Laser-assisted subepithelial keratectomy versus photorefractive keratectomy for the correction of myopia. A prospective comparative study. J Cataract Refract Surg

ArticleinJournal of Cataract and Refractive Surgery 28(8):1330-3 · September 2002with7 Reads
Impact Factor: 2.72 · DOI: 10.1016/S0886-3350(02)01376-7 · Source: PubMed


    To compare the early postoperative visual rehabilitation after laser-assisted subepithelial keratectomy (LASEK) and photorefractive keratectomy (PRK) for the correction of myopia.
    CODET Aris Vision Institute, Tijuana, Mexico.
    This prospective study included 50 eyes of 25 patients with myopia who received LASEK in 1 eye and PRK in the contralateral eye. Excimer laser corneal ablation was done using the Nidek EC-5000 excimer laser. Patients were seen at 1 and 3 days, 1 week, and 1 month. Discomfort, subjective uncorrected visual acuity (UCVA), objective UCVA, best corrected visual acuity (BCVA), corneal clarity (haze), and time for corneal reepithelialization were analyzed.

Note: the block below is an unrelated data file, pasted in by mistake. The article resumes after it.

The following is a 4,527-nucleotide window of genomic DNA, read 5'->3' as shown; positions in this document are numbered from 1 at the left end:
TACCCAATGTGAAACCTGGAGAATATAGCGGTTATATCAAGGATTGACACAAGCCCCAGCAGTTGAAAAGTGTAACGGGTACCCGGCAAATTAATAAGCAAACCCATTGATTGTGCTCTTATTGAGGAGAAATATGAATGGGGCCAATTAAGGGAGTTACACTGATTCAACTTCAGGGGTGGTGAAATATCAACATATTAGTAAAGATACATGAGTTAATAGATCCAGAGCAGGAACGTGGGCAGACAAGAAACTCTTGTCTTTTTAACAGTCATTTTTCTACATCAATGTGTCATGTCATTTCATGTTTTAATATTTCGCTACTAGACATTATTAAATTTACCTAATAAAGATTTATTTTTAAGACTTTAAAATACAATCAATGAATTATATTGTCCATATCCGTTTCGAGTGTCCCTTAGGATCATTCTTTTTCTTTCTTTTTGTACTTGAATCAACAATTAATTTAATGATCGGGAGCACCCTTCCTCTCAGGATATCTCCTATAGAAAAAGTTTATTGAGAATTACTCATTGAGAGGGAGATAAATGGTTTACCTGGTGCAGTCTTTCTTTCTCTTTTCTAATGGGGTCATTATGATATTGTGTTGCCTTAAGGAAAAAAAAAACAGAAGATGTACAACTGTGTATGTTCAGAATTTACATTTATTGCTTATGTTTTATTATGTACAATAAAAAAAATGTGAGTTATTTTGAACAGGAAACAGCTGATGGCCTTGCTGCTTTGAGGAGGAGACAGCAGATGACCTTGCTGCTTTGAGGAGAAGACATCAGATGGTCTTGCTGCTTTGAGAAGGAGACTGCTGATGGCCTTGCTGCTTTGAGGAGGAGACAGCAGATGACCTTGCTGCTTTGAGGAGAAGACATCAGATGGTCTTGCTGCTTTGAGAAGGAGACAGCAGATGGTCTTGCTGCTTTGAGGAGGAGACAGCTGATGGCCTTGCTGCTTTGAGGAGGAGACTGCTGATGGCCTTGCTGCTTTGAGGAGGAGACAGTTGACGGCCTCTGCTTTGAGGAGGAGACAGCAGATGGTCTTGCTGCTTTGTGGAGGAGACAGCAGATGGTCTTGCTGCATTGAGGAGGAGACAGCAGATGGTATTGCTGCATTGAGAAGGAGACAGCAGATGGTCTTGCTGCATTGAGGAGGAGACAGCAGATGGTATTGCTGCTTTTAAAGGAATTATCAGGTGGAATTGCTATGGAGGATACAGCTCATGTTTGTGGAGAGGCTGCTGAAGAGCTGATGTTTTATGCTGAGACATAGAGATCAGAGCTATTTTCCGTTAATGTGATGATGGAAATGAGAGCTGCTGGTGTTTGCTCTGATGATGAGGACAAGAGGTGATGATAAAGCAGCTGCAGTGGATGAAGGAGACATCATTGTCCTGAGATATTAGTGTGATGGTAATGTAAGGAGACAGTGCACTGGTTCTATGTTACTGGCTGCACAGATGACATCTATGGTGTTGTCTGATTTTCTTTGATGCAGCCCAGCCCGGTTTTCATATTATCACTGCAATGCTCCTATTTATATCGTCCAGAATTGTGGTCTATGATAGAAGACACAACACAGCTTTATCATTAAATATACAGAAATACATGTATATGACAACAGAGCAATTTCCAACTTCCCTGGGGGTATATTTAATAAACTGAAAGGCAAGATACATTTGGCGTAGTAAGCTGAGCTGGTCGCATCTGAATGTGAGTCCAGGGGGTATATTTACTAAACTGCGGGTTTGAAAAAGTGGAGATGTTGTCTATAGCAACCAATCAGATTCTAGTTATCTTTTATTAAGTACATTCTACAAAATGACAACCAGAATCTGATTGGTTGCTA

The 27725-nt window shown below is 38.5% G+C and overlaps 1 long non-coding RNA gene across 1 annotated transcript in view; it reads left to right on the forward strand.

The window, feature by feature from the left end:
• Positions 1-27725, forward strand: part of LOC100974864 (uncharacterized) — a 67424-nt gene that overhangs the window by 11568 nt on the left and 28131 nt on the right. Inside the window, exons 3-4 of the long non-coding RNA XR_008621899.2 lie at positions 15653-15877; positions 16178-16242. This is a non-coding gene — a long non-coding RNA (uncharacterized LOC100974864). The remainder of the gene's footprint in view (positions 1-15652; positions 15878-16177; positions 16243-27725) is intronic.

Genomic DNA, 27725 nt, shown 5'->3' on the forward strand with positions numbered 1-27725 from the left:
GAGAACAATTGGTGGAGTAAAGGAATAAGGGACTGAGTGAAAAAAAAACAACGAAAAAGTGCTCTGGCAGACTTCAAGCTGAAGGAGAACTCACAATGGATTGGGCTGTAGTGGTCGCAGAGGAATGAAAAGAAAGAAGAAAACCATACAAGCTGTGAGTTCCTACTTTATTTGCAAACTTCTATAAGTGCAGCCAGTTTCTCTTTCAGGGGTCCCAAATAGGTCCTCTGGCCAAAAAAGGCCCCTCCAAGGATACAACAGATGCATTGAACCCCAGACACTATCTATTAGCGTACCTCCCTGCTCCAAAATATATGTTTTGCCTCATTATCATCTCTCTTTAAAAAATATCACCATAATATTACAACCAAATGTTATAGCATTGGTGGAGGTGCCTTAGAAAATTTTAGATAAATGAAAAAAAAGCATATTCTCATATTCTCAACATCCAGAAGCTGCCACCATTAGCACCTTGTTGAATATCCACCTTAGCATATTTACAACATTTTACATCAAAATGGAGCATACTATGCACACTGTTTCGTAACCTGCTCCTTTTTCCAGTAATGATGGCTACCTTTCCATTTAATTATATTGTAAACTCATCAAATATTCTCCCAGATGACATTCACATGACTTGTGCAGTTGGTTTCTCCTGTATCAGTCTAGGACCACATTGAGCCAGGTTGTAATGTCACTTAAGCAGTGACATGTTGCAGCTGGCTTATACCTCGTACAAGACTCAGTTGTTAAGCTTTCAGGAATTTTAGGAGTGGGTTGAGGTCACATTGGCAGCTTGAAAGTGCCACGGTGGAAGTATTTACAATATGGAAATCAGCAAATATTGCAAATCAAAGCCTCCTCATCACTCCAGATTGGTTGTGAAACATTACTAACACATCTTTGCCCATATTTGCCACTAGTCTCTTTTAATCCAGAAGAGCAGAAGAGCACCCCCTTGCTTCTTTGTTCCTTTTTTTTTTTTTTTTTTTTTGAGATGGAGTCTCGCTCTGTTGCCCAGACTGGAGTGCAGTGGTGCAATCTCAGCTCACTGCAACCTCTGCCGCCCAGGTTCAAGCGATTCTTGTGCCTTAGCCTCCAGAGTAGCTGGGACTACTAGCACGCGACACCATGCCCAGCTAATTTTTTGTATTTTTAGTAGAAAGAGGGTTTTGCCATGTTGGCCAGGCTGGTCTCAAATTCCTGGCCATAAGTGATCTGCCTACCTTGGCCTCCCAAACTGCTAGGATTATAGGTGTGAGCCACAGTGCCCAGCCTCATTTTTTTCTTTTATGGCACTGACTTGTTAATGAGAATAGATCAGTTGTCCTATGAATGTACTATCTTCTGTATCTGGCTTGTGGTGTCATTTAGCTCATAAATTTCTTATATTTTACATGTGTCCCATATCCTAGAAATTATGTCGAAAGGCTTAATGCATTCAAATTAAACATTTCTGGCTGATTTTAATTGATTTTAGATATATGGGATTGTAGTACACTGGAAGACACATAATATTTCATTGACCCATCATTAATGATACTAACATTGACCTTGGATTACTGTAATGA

Seventy-two percent and 80% of the LASEK eyes had more discomfort at 1 day and 3 days, respectively. Eighty percent and 96% of the PRK eyes had better subjective UCVA at 1 day and 3 days, respectively. Corneas were fully reepithelialized at a mean of 3.3 days +/- 0.5 (SD) and 3.6 +/- 0.5 days in the PRK and LASEK groups, respectively. At 1 month, the UCVA was similar in both groups; no eye had lost lines of BCVA or developed haze.
    Both LASEK and PRK were effective and safe procedures in the surgical correction of myopia at the 1-month postoperative visit. Patients reported less discomfort and better visual acuity in their PRK eye during the early postoperative period. Patients should be informed that LASEK, whose acronym is similar to that of laser in situ keratomileusis, has a recovery speed that is similar to that of surface laser refractive procedures such as PRK.